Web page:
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31 May 2013, 16:33 | Updated: 31 May 2013, 16:34
Reading Borough Council 's started a consultation looking at the housing issues which affect people the most.
Running until December, ‘Let’s Talk Housing’ will focus on talking to residents about strategies and policies that aim to improve the ways people are housed.
The Council wants to hear from home owners and tenants of both the private rented and social sector to decide the way services are delivered in the future.
‘Let’s Talk Housing’ begins with a detailed consultation on Reading’s Private Rented Sector.
Reading is unique within Berkshire. Latest figures showing more than one in four households in Reading are made up of private rented accommodation and is estimated to be home to 75% of Houses of Multiple Occupation (HMOs) in Berkshire.
There is growing evidence that poor management in certain parts of the sector is impacting on the quality of neighbourhoods.
New research released last week by housing charity Shelter, based on a survey of 4,000 renters, shows that one in nine renters says their health has been affected by their landlord failing to carry out repairs or deal with poor conditions in their home. Shelter is warning that a minority of rogue landlords who are failing to meet their responsibilities to keep their properties in a decent state of repair are putting renters and their families at risk.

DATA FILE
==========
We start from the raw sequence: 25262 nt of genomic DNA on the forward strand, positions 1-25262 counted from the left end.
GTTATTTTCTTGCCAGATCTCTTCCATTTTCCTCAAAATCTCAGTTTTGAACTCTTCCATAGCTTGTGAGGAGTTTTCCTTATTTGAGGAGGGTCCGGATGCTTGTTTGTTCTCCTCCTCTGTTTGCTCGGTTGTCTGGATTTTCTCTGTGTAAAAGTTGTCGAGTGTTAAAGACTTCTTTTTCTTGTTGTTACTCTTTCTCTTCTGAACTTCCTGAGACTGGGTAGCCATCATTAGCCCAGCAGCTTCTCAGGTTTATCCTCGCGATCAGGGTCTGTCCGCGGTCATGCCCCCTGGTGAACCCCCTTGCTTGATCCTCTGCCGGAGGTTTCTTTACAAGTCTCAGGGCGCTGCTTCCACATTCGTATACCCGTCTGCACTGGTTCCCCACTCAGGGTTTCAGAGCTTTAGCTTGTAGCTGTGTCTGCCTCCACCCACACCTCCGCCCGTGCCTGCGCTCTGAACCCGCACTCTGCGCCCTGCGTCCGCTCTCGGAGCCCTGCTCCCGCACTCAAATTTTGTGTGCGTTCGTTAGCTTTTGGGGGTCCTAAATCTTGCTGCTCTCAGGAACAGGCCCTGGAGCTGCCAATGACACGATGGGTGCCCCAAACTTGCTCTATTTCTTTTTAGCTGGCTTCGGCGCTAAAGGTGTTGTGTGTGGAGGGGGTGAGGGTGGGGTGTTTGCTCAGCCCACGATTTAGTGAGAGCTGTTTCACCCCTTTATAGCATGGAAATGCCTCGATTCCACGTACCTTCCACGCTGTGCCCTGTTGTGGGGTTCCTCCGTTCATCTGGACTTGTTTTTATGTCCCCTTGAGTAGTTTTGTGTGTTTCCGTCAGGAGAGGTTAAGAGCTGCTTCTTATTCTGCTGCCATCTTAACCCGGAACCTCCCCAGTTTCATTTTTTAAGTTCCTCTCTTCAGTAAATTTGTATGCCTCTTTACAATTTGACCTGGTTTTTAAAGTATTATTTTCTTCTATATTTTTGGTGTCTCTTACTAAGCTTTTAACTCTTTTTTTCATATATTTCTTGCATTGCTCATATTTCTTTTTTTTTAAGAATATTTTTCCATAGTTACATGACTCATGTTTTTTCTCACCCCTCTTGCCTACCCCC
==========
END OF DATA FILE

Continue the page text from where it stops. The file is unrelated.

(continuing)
Reading Borough Council is one of 61 local councils across England who have signed up to Shelter’s campaign, committing to do all they can to stamp out rogue landlords in their area.
With one in four households in Reading now living in the private rented sector, the Council is looking to ensure the health, safety and welfare of tenants are protected and that it takes a balanced approach to regulation and support of landlords.
Three separate questionnaires will be distributed over the coming weeks to residents, landlords and their agents and other stakeholders.
The questionnaires will also be available to fill in online and available at libraries, children’s and community centres etc as well as targeted at households and businesses in areas where there are particularly high levels of private rented accommodation.